Sunday, May 1, 2016

Children's Art Activity: Rainbow Art

This month has been a whirlwind! I know that you are probably feeling the same way, too. This time of year is always so busy and hectic. We have had softball games almost every night during April  (which have been a joy to watch my youngest play!). We have had testing (so glad that's over!), and this next week is not any less busy! We have a school-wide dance/music performance that has been taking place for over 50 years. In fact, I performed in these Spring Festivals when I attended this school in elementary. Each year is a different theme. Some themes I remember over the years include: the circus, holidays, Disney, music genres, fairy tales, and children's books. This year's theme is the Olympics, and each grade will perform a dance. It is a huge, school-wide event with all elementary students participating.

My crazy week ahead looks something like this: Monday we will be practicing all morning, and the program is Monday night. Tuesday is our only normal day this week. Wednesday we have our monthly 1/2 day. Students leave at 12:00 so that the teachers can have professional development, RTI meetings, etc. the rest of the day. (This day is super busy and like double-duty. I'm always exhausted after a 1/2 day.) Thursday is our field day, and Friday we have a field trip. Whew! I'm exhausted just thinking about it, but I'll just take one day at a time, and one step at a time and find the enjoyment in the small moments!

With all of the busyness at school, I've had little time to blog. I have had some things, however, that I have wanted to share with you. During testing week, I always like to do at least one art activity. It seems that there is little to no time for any type of art during the school year, so I always try to take advantage of the time after testing to do a fun project. This year we created rainbow art collages.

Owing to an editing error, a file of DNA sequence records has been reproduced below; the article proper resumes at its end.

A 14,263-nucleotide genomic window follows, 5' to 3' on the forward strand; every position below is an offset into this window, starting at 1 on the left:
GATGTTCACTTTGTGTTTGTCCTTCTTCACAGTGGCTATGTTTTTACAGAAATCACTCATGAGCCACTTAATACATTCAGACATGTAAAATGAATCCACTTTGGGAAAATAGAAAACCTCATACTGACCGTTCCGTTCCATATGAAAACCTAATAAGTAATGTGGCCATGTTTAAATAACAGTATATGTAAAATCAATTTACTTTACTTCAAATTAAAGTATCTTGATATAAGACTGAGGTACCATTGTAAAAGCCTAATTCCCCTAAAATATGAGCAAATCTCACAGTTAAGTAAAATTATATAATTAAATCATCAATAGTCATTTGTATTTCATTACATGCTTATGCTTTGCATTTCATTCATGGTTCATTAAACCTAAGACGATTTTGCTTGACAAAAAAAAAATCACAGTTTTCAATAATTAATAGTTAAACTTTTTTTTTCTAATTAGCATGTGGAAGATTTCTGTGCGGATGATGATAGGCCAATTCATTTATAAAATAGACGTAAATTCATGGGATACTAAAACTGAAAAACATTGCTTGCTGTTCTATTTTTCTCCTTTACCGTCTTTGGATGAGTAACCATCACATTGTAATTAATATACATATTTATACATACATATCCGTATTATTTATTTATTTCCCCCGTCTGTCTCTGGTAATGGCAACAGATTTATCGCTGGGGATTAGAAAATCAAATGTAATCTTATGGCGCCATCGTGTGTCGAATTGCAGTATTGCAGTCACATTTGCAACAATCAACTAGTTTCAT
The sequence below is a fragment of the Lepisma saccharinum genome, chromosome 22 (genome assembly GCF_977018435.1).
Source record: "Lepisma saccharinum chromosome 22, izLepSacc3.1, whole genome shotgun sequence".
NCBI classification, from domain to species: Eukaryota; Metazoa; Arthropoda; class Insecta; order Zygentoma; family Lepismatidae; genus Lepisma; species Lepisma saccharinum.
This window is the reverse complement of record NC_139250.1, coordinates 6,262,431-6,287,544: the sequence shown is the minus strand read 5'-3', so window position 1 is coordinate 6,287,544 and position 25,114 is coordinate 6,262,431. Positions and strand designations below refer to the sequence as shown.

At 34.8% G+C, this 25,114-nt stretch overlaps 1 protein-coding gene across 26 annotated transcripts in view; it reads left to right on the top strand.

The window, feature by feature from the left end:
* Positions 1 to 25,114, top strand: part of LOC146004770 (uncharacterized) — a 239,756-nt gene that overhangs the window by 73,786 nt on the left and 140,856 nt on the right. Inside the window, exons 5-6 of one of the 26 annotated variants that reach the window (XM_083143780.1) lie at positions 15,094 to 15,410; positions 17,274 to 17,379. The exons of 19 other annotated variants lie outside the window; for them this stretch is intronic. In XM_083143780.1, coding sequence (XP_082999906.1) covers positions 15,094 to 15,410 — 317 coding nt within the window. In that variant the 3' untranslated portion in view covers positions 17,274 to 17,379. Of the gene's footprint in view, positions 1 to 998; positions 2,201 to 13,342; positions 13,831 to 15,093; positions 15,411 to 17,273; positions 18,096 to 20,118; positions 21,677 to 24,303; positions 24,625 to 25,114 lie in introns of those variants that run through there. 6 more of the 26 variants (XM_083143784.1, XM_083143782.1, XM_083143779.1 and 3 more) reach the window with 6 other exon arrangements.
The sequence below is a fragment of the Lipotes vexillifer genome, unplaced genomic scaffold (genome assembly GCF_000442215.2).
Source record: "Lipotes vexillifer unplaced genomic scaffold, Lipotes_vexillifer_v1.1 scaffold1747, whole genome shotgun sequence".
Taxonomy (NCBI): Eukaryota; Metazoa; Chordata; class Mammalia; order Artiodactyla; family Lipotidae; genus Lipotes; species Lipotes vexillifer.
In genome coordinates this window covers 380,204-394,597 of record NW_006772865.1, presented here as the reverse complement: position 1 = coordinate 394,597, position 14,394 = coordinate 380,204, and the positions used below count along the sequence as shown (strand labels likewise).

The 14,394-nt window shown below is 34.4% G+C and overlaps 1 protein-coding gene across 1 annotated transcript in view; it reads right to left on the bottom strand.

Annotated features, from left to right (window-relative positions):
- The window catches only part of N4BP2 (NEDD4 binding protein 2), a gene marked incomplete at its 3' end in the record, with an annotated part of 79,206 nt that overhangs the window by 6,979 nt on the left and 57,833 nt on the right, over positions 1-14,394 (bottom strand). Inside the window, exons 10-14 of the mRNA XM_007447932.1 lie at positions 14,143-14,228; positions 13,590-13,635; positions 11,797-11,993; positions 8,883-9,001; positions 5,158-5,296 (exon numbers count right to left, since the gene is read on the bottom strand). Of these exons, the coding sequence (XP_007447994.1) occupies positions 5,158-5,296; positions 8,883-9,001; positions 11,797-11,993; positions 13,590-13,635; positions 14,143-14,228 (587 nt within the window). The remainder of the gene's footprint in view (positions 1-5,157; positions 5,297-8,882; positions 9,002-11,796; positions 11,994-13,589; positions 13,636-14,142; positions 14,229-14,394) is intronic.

The first step was to create an interesting and unusual rainbow. I gave each student a piece of white paper, and asked them to draw a creatively shaped rainbow as large as the paper. I showed them how to start with one wavy line. Then they skipped a space and drew another wavy line following the same shape as the previous line. They did this until they had 8 wavy lines drawn. (You can see some of the creative shapes above and below.) Next, they colored their rainbows in he appropriate rainbow colors (ROYGBIV). This art project would go great with the study of light. We talked about how a rainbow is formed and how a rainbow is actually a circle, but we only see part of this circle. Our science teacher had already done a fabulous job covering light, so this was a fun review for my kiddos. They enjoyed sharing with me what they had learned in science.
 
 
 
After this, the students cut out cloud shapes from white paper.
 
 
Then they cut out raindrops from blue construction paper.



 
Finally, they glued all of the pieces onto a large piece of black construction paper. I chose the black construction paper because I thought it made all of the bright colors of the rainbows pop.
 

 
Sometimes, it is so nice to be able to do art! I think I want to be an art teacher when I grow up! ;)
 
 
With the end of the school year quickly approaching, be sure to check out all of the memory books in my store. I have my Owl Themed End of the Year Memory PagesHopping Through Memories of My School Year, or
 
https://www.teacherspayteachers.com/Product/End-of-the-Year-Activities-1859447

 
 
I hope you have a very blessed weekend!



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